The two first met after Millard called Smich looking to buy drugs, Smich testified, describing himself as a small-time drug dealer.

“As time went on, our bond was stronger and I felt like he was a brother to me,” Smich said of Millard.

On the surface, the two had vastly different backgrounds.

READ MORE: Tim Bosma’s accused murderers killed ‘for the thrill of it’: Crown

Millard was the heir to an aviation empire – Millardair – that his grandfather started more than 50 years ago. He owned numerous real estate properties in and around Toronto, several cars, trucks, planes and a helicopter. Court heard Millard travelled the world – and once competed in the famous Baja off-road race in Mexico.

Smich testified he was broke, sold drugs as his only means of income and held odd jobs throughout his life. He said he also worked for Millard in odd jobs that ranged from painting his friend’s house in western Toronto to doing manual labour at the hangar in Waterloo, Ont.

Millard would sometimes pay him in weed, shoes or would cover his cellphone bills, Smich said. The two bonded over video games, he added, and would play Halo for hours on end with other friends at Millard’s house. They often partied together.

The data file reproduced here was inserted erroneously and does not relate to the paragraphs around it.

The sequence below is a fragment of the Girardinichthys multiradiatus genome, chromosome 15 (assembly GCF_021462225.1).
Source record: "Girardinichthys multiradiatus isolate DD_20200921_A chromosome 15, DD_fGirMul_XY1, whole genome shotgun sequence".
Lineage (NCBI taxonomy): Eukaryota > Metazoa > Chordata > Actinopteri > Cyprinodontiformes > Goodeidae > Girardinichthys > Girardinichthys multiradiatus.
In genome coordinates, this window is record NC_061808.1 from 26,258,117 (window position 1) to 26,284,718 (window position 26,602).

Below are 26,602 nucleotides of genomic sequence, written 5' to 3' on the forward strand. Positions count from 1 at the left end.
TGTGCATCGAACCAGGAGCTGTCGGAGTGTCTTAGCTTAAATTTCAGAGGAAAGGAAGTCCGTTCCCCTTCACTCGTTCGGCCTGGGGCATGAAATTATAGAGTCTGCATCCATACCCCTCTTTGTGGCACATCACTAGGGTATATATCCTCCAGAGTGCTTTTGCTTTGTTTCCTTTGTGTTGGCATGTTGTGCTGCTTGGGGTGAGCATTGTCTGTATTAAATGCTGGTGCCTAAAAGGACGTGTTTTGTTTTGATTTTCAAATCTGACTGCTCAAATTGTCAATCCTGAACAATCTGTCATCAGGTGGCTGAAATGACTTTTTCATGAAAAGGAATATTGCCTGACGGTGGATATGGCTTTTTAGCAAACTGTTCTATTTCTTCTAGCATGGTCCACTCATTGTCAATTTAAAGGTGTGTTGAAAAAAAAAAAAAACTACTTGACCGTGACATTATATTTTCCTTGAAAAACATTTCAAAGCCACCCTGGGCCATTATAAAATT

“We both liked to smoke weed and hang out,” Smich testified.

READ MORE: Tim Bosma’s accused killer too smart to commit such a dumb crime, says lawyer

Smich also told court they stole together, from trees to trailers to a “skid steer” – a small loading vehicle used in construction. One time, he said, after the two enjoyed chicken wings and beer in a restaurant, they stole a floor polisher that was in the bed of a pickup truck in the parking lot. Smich said neither knew what it was, but they stole it anyway.

The tight friendship changed at some point after Bosma’s death, court heard.

Smich testified it was Millard who shot and killed Bosma in his truck and then burned his body. He said he helped cover the crime because he was terrified of his “lunatic” friend. Millard’s lawyer, meantime, says Smich accidentally killed Bosma while he was trying to steal his truck.

Millard didn’t mince words in secret jailhouse letters that he sent to his girlfriend, Christina Noudga. In one letter from the summer of 2013, read out in court, Millard said Smich screwed up the truck robbery and he only helped clean up his mess.

In another letter, Millard wrote: “And treacherous Mark; got himself charged by trying to put it on me.”